Betimes is old old Middle English word seldom used today...it means various things but early, at once, etc., and MacBeth is known for his bloody tragedies.

Earliness coupled with cold nights is an ongoing restraint that bedevils breeding and selection work.
Some of you are probably asking how cold does it get in mid August where I live? ...47F.




Earliness and small size fruits works in tandem for me....prostrate/compact vines with concentrated set is another factor to use for success. I ended up with over 300 fruit from one vine...taking up no more room than what a bushel basket could cover. After extracting seed, the pulp went into tomato sauce and frozen. BTW, the seed will be offered soon on my website.


Below is a picture of BETIMES MACBETH



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Old February 11, 2012   #43
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Nice and little, I have to add them to my previous WagnerSquadWishlist
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Old February 21, 2012   #44
TheLoud
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Quote:
Originally Posted by Tom Wagner View Post
I could write volumes on earliness in tomatoes
Please do. I don't even know how many genes we're dealing with here. So far, genes for cold tolerance, precocious flowering, and quick ripening have been mentioned. It's important to know which we're dealing with, since that would effect how to screen our plants.
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Old February 21, 2012   #45
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Quote:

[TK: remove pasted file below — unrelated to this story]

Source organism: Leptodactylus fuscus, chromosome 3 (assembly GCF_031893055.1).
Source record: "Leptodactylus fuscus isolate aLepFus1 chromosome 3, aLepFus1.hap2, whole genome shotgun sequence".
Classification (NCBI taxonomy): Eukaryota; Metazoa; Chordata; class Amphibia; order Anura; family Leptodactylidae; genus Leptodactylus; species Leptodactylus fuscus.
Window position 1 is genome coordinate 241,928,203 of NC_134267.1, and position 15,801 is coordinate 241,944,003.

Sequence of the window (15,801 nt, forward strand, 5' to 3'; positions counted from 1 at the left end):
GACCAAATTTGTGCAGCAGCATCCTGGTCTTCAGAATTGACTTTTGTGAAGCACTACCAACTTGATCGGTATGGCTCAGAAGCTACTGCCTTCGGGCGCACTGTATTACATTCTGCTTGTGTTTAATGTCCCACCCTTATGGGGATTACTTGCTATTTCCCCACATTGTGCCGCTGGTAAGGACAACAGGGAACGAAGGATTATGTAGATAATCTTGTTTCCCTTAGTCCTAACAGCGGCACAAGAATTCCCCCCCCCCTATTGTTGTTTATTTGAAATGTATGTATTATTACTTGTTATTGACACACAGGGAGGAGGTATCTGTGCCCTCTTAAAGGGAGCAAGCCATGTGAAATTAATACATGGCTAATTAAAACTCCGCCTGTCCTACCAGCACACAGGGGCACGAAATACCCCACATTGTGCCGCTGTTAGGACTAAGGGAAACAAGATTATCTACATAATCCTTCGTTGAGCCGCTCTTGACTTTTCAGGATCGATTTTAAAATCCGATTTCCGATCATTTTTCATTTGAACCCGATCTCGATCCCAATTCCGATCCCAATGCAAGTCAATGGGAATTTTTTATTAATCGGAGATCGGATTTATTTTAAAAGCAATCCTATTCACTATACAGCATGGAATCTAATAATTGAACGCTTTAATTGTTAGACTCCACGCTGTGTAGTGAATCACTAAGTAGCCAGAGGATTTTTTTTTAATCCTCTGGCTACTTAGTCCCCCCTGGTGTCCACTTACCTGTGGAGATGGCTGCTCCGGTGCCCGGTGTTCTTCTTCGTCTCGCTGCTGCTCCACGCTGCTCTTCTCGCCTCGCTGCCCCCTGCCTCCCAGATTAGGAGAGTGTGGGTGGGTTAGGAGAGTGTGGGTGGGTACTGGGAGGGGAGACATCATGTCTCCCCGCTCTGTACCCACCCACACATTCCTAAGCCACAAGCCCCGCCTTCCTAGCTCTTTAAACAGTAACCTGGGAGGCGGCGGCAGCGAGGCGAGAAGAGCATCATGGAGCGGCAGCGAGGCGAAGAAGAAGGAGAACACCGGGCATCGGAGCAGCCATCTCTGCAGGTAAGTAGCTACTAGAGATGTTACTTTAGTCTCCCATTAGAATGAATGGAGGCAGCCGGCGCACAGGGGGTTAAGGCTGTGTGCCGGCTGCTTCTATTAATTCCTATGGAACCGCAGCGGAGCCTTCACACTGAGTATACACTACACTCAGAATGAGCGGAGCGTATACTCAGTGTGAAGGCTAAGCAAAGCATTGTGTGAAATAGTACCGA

Originally Posted by Tom Wagner View Post


BETIMES MACBETH is but one of these examples.


In my cold climate I need tomatoes to yield early...concentrated as possible and cover the ground with the bloody things....
It is a remarkable plant that takes the heat...takes the dryness that happens so often, and yet produces tomatoes despite cold nights...

Earliness coupled with cold nights is an ongoing restraint that bedevils breeding and selection work...

Earliness and small size fruits works in tandem for me....prostrate/compact vines with concentrated set is another factor to use for success. ..



Tom Wagner

There are a lot of clues here, for breeding for earliness. I agree with TheLoud, I would be thrilled to hear more from you about the genetics behind these factors, including cold tolerance, fruit set in cold or other adverse conditions, determinate growth habits vis a vis earliness, etcetera.

I also want to express my appreciation for the work you are sharing, not only insightful comment but also the living seed you have bred for that purpose. I will for sure be trying Betimes MacBeth next year. Any further insights that would help us to choose a range of breeding material would be much appreciated, too.